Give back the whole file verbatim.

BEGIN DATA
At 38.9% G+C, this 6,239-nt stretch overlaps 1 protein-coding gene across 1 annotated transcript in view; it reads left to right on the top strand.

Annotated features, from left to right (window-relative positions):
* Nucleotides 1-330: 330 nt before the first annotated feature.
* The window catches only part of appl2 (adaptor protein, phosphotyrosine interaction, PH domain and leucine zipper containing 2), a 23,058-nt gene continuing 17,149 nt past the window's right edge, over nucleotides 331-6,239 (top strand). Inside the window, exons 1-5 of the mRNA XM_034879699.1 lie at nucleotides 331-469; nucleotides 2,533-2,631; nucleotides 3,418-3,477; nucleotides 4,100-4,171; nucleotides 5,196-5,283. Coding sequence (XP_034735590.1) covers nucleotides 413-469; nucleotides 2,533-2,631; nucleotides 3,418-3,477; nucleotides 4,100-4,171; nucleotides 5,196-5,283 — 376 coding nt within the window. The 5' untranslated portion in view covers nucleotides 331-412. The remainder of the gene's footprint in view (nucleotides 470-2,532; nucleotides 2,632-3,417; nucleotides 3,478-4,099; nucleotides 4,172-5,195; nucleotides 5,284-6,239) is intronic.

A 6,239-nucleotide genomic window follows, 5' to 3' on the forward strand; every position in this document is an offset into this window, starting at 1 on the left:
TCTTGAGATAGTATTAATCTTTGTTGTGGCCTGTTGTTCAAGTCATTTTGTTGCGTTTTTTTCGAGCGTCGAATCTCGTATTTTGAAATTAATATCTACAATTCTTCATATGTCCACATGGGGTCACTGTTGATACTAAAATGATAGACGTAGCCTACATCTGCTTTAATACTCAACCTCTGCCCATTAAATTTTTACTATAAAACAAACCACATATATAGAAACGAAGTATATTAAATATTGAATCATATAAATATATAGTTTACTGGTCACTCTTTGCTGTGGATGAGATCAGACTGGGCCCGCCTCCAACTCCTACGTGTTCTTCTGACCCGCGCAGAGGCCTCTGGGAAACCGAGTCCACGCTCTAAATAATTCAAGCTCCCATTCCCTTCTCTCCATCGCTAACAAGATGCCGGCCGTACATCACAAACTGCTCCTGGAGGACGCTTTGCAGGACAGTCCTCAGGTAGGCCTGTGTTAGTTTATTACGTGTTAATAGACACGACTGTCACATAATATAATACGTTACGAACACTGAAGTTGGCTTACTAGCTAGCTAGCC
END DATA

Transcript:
At 38.9% G+C, this 6,239-nt stretch overlaps 1 protein-coding gene across 1 annotated transcript in view; it reads left to right on the top strand.

Annotated features, from left to right (window-relative positions):
* Nucleotides 1-330: 330 nt before the first annotated feature.
* The window catches only part of appl2 (adaptor protein, phosphotyrosine interaction, PH domain and leucine zipper containing 2), a 23,058-nt gene continuing 17,149 nt past the window's right edge, over nucleotides 331-6,239 (top strand). Inside the window, exons 1-5 of the mRNA XM_034879699.1 lie at nucleotides 331-469; nucleotides 2,533-2,631; nucleotides 3,418-3,477; nucleotides 4,100-4,171; nucleotides 5,196-5,283. Coding sequence (XP_034735590.1) covers nucleotides 413-469; nucleotides 2,533-2,631; nucleotides 3,418-3,477; nucleotides 4,100-4,171; nucleotides 5,196-5,283 — 376 coding nt within the window. The 5' untranslated portion in view covers nucleotides 331-412. The remainder of the gene's footprint in view (nucleotides 470-2,532; nucleotides 2,632-3,417; nucleotides 3,478-4,099; nucleotides 4,172-5,195; nucleotides 5,284-6,239) is intronic.

A 6,239-nucleotide genomic window follows, 5' to 3' on the forward strand; every position in this document is an offset into this window, starting at 1 on the left:
TCTTGAGATAGTATTAATCTTTGTTGTGGCCTGTTGTTCAAGTCATTTTGTTGCGTTTTTTTCGAGCGTCGAATCTCGTATTTTGAAATTAATATCTACAATTCTTCATATGTCCACATGGGGTCACTGTTGATACTAAAATGATAGACGTAGCCTACATCTGCTTTAATACTCAACCTCTGCCCATTAAATTTTTACTATAAAACAAACCACATATATAGAAACGAAGTATATTAAATATTGAATCATATAAATATATAGTTTACTGGTCACTCTTTGCTGTGGATGAGATCAGACTGGGCCCGCCTCCAACTCCTACGTGTTCTTCTGACCCGCGCAGAGGCCTCTGGGAAACCGAGTCCACGCTCTAAATAATTCAAGCTCCCATTCCCTTCTCTCCATCGCTAACAAGATGCCGGCCGTACATCACAAACTGCTCCTGGAGGACGCTTTGCAGGACAGTCCTCAGGTAGGCCTGTGTTAGTTTATTACGTGTTAATAGACACGACTGTCACATAATATAATACGTTACGAACACTGAAGTTGGCTTACTAGCTAGCTAGCC